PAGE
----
I did a talk to a student group last night and the AV didn’t work. It was in the main classroom building on campus where I’ve never had any AV problems before.* I had just created a new version of this presentation earlier in the day and hadn’t taken the time to rehearse, so when I didn’t have the slides to guide me I was a bit lost. But I winged it and jumped in with enthusiasm. I knew my stories and points well. I wasn’t solid on the new structure and flow, though. It was an audience eager to engage and smile, so they were very forgiving of my somewhat disorganized delivery.
A presentation is not about the slides, of course. It’s about the interaction, the connection between the presenter and the audience. And seeing an audience like last night’s was so encouraging. It makes me want to make the effort to be the kind of audience member who gives presenters engaged attention and smiling eyes.
About halfway through last night, one of my brilliant friends in attendance (Thanks, Sheryar!) got a version of my slides to work, so I shuffled through the deck and made them fit where I was in my talk.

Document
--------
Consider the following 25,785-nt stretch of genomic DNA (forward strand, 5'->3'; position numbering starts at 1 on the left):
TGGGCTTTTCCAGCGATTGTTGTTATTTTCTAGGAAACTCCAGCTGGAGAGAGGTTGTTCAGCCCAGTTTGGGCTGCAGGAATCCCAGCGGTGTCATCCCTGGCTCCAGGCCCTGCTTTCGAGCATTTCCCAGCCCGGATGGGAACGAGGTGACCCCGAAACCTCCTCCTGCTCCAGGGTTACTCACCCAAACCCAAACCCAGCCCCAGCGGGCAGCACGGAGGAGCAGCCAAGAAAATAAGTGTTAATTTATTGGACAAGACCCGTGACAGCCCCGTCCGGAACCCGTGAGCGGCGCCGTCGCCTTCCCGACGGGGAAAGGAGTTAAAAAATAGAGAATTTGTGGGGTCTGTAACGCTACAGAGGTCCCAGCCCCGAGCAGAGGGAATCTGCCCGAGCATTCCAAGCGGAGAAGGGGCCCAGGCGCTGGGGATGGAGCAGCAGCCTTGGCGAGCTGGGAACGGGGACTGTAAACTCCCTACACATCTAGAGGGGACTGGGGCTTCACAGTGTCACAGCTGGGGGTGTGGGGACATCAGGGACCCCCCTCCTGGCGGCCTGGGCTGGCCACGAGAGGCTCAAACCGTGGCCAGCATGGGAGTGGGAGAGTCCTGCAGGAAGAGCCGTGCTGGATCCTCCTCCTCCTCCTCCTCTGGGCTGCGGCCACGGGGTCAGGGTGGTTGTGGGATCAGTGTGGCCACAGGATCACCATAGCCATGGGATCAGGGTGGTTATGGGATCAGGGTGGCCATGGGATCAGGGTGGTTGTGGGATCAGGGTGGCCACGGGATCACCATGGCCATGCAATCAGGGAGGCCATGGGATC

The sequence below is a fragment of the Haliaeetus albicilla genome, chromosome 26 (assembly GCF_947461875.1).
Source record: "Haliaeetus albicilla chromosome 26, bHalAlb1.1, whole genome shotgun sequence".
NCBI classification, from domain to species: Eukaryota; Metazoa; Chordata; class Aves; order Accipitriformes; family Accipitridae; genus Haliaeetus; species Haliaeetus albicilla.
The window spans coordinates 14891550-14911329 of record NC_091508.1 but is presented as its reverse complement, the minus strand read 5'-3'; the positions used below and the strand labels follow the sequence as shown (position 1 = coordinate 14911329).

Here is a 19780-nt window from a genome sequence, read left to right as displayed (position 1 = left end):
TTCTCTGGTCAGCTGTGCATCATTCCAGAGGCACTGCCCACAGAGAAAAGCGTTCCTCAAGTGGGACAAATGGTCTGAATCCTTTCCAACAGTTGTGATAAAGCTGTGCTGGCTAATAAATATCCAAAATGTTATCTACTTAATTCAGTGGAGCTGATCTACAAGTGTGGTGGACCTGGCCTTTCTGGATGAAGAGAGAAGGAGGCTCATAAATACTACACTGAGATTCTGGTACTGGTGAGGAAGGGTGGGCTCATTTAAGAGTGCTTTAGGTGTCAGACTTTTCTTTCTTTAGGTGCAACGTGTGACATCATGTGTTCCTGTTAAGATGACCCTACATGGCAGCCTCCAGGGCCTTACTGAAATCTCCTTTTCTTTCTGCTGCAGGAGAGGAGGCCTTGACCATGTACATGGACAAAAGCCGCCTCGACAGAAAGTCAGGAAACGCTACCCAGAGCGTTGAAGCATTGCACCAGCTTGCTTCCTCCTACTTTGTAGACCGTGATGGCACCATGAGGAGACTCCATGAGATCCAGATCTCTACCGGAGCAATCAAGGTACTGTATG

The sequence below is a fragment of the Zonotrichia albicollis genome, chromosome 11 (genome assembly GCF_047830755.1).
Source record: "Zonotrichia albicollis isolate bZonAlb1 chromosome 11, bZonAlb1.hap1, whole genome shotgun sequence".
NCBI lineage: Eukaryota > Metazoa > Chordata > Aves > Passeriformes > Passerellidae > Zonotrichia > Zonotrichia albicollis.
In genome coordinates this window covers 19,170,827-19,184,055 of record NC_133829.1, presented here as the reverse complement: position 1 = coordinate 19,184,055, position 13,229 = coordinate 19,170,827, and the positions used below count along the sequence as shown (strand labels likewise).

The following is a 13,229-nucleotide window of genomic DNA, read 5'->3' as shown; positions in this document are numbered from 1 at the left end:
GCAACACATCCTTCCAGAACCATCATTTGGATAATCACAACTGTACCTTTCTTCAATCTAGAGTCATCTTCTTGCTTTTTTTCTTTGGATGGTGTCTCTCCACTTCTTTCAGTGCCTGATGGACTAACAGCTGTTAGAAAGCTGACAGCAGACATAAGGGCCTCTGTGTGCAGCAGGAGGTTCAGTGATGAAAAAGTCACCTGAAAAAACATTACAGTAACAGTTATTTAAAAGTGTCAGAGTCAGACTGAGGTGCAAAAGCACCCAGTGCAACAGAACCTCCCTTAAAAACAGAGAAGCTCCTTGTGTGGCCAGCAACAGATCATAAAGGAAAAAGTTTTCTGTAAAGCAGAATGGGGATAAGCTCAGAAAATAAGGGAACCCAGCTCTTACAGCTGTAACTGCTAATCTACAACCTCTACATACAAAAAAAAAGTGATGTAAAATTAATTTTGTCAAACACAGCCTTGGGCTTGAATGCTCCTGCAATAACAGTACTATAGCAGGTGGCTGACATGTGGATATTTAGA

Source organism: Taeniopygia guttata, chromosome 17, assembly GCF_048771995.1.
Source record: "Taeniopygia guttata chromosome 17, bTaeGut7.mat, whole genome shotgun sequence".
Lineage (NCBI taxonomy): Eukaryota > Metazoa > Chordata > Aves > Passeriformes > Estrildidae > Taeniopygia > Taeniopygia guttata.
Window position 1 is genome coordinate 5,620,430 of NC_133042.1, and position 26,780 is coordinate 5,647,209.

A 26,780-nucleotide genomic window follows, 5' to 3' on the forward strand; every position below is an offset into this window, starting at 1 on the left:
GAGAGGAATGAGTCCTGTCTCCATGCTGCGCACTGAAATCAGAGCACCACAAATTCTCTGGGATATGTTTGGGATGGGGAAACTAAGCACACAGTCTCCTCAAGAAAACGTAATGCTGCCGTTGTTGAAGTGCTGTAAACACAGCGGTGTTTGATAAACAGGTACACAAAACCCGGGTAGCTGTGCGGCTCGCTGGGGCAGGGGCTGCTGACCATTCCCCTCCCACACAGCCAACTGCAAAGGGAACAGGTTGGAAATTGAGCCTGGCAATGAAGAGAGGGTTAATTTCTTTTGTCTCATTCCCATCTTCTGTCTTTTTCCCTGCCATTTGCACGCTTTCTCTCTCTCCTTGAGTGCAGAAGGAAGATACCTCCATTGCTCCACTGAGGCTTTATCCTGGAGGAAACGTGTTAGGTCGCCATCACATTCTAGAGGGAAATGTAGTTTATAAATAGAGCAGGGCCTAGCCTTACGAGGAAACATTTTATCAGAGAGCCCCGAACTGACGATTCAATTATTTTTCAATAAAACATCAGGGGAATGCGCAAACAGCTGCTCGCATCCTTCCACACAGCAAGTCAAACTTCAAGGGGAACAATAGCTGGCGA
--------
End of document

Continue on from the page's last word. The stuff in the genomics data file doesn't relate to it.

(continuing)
This experience reminded me to walk into every presentation with the assumption the AV won’t work and to be prepared to go without any visuals at all. I let this audience down by not being ready to give my best no matter what happened with the AV.
Here is a PDF of the slides that I didn’t get to fully use. Next time, I’ll be ready to roll with or without them.
*I present using Keynote on an iPad mini connected by a VGA adapter to the projector. My remote control to advance the slides is Keynote on an iPhone. Usually, connecting the iPad to a VGA input works perfectly. Not this time.